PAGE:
On September 6, 1914, some 30 miles northeast of Paris, the French 6th Army under the command of General Michel-Joseph Manoury attacks the right flank of the German 1st Army, beginning the decisive First Battle of the Marne at the end of the first month of World War I.
After invading neutral Belgium and advancing into northeastern France by the end of August 1914, German forces were nearing Paris, spurred on by punishing victories that forced five French armies into retreat after the Battles of the Frontiers at Lorraine, Ardennes, Charleroi and Mons. In anticipation of the German attack, the anxious French government appointed the 65-year-old General Joseph-Simon Gallieni as the military governor of Paris. Gallieni, predicting that the Germans would reach Paris by September 5, did not wish to sit idly back and wait for invasion. In the first days of September, he managed to convince the French commander in chief, Joseph Joffre, to spare him an army—Manoury’s 6th Army—from the front in order to aggressively defend the capital. At the same time, General Alexander von Kluck, at the head of the German 1st Army, was disobeying orders from its own headquarters to double back and support General Karl von Bulow’s 2nd Army, thus protecting itself from possible attacks from the French on its right flank, from the direction of Paris. Not wanting to subordinate himself to Bulow’s command, Kluck ordered his forces to proceed in their pursuit of the retreating French 5th Army, under General Charles Lanrezac, across the Marne River, which they crossed on September 3. When Gallieni learned of Kluck’s move that morning, he knew the French 6th Army—the new army of Paris—had been given its opportunity to attack the German flank.
Without hesitation, he began to coordinate the attack, urging Joffre to support it by resuming the general French offensive earlier than army headquarters had planned. On September 4, Helmuth von Moltke, chief of the German general staff, learned that Kluck had disobeyed orders, and that his troops—exhausted and depleted of resources, having outrun their lines of supply over the course of their rapid advance—had crossed the Marne. Fearing the attack from Paris on the 1st Army’s exposed flank, Moltke ordered that the march of the 1st and 2nd Armies towards Paris be halted in order to face any threat from that direction. The order came too late, however, as Gallieni had already readied his army for an attack, and Joffre—with help from the British minister of war, Lord H. H. Kitchener—had obtained the promised support of the British Expeditionary Force (BEF), commanded by Sir John French, for the French 5th and 6th Armies in their renewed offensive against German forces at the Marne. On the morning of September 6, the 150,000 soldiers of Manoury’s 6th Army attacked the right flank of the German 1st Army, whose turn to meet the attack opened a 30-mile-gap between Kluck’s forces and Bulow’s 2nd Army. Acting quickly, the French 5th Army—under a new leader, General Louis Franchet d’Esperey, appointed by Joffre to replace Lanrezac—and divisions of the BEF poured into the gap and simultaneously attacked the German 2nd Army. Fierce fighting continued over the next several days, with Manoury’s exhausted army managing to hold its ground only after being reinforced on September 7 by a corps of 6,000 rushed from Paris in taxi cabs. After Franchet d’Esperey’s 5th Army launched a successful surprise attack on the German 2nd Army, Moltke ordered a general German retreat on September 9. Over the next few days, Allies slowly pushed the Germans back towards the Aisne River, where the 1st and 2nd Armies dug in, beginning the entrenchment of positions that would last well into 1918. The Allied check of the German advance during the Battle of the Marne made the struggle one of the most decisive battles in history.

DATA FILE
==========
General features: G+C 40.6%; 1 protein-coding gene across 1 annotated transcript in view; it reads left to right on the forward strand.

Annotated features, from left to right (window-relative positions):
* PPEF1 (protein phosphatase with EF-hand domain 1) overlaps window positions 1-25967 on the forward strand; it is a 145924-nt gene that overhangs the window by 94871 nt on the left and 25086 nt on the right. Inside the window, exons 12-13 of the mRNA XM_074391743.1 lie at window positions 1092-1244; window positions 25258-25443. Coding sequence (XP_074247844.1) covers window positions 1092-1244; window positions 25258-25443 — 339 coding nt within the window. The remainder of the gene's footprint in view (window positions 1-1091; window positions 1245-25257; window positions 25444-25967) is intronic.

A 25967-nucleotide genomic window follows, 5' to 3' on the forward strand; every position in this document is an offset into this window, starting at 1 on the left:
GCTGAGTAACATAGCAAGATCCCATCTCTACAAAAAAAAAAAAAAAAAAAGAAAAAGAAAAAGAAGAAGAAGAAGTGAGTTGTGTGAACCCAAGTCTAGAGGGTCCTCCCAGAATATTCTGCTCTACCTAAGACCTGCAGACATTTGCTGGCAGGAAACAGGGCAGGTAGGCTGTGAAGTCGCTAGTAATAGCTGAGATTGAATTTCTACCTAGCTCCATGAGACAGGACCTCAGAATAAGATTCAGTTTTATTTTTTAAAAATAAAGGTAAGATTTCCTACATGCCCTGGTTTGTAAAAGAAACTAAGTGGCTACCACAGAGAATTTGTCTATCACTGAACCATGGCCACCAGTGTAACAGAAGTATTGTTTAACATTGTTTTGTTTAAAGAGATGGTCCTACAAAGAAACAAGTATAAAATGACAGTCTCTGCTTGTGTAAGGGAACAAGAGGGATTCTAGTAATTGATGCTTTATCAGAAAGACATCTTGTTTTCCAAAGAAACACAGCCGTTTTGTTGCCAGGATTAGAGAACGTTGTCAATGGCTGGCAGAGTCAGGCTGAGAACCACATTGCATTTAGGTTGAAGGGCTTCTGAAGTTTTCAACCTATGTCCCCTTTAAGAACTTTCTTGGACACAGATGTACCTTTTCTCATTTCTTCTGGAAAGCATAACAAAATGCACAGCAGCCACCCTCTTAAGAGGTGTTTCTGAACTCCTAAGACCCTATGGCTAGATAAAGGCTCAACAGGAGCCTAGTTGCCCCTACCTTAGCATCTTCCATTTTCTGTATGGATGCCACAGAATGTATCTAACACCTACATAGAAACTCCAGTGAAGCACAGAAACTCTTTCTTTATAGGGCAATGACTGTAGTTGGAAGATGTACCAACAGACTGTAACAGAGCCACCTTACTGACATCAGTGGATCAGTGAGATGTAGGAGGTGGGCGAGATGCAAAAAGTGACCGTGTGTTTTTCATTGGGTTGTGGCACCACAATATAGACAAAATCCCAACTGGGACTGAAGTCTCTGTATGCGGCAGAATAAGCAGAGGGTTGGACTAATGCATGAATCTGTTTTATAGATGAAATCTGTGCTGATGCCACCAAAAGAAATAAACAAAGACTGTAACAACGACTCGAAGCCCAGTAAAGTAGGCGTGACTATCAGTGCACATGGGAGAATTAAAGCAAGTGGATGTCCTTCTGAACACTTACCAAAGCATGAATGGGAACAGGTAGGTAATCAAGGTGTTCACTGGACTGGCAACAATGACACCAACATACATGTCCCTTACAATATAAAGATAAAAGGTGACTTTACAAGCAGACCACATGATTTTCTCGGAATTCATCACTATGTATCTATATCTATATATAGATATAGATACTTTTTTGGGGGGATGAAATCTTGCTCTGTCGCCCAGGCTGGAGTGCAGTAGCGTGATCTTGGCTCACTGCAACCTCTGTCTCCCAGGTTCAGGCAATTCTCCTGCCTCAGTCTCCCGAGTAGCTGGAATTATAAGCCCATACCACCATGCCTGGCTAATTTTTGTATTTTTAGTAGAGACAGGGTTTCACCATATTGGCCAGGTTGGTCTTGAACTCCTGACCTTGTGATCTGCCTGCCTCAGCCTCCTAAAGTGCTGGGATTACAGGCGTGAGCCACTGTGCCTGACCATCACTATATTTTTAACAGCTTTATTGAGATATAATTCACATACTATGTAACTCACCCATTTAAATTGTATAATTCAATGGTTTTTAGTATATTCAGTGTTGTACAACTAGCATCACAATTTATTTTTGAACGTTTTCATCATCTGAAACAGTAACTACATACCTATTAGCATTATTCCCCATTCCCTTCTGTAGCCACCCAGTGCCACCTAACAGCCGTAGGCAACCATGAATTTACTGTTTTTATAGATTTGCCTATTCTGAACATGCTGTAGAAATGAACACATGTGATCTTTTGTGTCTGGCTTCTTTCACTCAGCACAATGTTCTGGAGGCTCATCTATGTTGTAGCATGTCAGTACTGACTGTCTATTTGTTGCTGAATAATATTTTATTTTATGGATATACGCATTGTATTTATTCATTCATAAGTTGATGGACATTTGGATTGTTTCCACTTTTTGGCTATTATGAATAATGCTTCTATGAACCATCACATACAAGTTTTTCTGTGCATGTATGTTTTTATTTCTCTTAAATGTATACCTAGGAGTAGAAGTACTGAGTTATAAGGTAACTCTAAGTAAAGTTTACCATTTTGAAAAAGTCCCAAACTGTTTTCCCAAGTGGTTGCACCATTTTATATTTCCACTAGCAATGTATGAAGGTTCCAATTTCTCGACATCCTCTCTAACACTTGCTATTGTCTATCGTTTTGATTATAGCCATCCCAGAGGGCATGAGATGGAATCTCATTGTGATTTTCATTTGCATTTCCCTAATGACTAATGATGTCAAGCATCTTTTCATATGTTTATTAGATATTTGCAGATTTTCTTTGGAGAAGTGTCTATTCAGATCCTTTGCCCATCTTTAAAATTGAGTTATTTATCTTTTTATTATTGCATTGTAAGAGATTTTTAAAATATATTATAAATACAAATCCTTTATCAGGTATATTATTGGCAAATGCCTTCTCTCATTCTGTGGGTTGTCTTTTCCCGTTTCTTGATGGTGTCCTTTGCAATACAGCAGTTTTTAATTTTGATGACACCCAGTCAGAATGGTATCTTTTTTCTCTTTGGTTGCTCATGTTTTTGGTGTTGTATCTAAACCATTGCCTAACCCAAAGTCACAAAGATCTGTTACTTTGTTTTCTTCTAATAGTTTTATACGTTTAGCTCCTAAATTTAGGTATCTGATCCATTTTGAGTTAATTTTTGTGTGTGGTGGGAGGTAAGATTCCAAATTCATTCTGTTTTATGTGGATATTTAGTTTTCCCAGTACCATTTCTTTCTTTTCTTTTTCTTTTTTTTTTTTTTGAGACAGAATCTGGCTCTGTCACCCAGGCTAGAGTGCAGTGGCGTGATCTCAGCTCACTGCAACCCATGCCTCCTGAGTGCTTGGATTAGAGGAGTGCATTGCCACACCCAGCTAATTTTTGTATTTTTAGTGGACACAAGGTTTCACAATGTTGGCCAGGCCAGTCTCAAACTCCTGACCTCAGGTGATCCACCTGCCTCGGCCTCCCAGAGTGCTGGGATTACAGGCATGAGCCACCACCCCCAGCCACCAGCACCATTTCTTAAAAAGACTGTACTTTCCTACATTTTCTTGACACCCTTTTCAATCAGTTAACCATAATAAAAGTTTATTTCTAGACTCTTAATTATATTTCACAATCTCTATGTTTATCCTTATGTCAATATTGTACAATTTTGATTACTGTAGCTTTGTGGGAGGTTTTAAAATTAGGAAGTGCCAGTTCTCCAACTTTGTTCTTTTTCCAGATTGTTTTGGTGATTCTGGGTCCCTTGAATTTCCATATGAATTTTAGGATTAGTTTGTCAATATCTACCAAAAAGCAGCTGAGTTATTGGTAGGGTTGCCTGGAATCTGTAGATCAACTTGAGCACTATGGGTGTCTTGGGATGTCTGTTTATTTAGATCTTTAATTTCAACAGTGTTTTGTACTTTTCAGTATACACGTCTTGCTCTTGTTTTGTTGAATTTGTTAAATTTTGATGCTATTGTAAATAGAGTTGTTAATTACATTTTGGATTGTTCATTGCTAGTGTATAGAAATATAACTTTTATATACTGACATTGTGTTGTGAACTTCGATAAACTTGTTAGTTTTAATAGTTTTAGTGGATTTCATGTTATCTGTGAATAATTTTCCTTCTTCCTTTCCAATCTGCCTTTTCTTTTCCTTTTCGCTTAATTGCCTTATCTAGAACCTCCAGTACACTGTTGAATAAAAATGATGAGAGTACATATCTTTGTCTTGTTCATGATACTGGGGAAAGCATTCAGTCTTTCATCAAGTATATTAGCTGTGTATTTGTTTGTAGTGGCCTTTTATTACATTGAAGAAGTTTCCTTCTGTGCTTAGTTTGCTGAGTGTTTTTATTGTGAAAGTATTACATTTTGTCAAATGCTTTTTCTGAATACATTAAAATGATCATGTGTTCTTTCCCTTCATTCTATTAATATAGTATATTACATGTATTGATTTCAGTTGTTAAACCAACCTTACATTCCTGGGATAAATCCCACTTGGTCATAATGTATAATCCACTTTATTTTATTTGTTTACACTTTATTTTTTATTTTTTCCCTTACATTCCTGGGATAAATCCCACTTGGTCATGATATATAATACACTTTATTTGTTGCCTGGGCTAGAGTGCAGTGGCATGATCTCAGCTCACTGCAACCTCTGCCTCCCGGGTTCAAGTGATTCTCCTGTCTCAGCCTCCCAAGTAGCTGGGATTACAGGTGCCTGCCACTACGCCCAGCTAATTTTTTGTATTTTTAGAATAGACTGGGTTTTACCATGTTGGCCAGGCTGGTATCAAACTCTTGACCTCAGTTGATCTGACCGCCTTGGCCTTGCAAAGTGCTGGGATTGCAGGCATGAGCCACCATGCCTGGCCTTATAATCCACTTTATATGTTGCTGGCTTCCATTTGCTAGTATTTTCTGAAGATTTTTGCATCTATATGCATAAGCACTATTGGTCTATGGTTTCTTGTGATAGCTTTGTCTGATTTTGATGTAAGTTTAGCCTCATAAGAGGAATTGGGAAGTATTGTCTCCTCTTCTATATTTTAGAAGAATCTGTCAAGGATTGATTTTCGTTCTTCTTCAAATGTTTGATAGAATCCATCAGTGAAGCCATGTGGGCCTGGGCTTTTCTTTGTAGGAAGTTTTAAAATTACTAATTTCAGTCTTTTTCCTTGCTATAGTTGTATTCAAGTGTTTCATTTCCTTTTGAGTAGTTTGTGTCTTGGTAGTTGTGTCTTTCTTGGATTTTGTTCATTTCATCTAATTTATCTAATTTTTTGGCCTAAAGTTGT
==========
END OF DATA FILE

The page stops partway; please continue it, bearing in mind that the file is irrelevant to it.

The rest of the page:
Events at the Marne signaled the demise of Germany’s aggressive two-front war strategy, known as the Schlieffen Plan; they also marked the end of the general belief, held on both sides of the line, that the conflict that broke out in the summer of 1914 would be a short one. As the historian Barbara Tuchman wrote as a conclusion to her book The Guns of August (1962): “The Battle of the Marne was one of the decisive battles of the world not because it determined that Germany would eventually lose or the Allies ultimately win the war but because it determined that the war would go on. There was no looking back, Joffre told the soldiers on the eve. Afterward there was no turning back. The nations were caught in a trap, a trap made during the first thirty days out of battles that failed to be decisive, a trap from which there was, and has been, no exit.”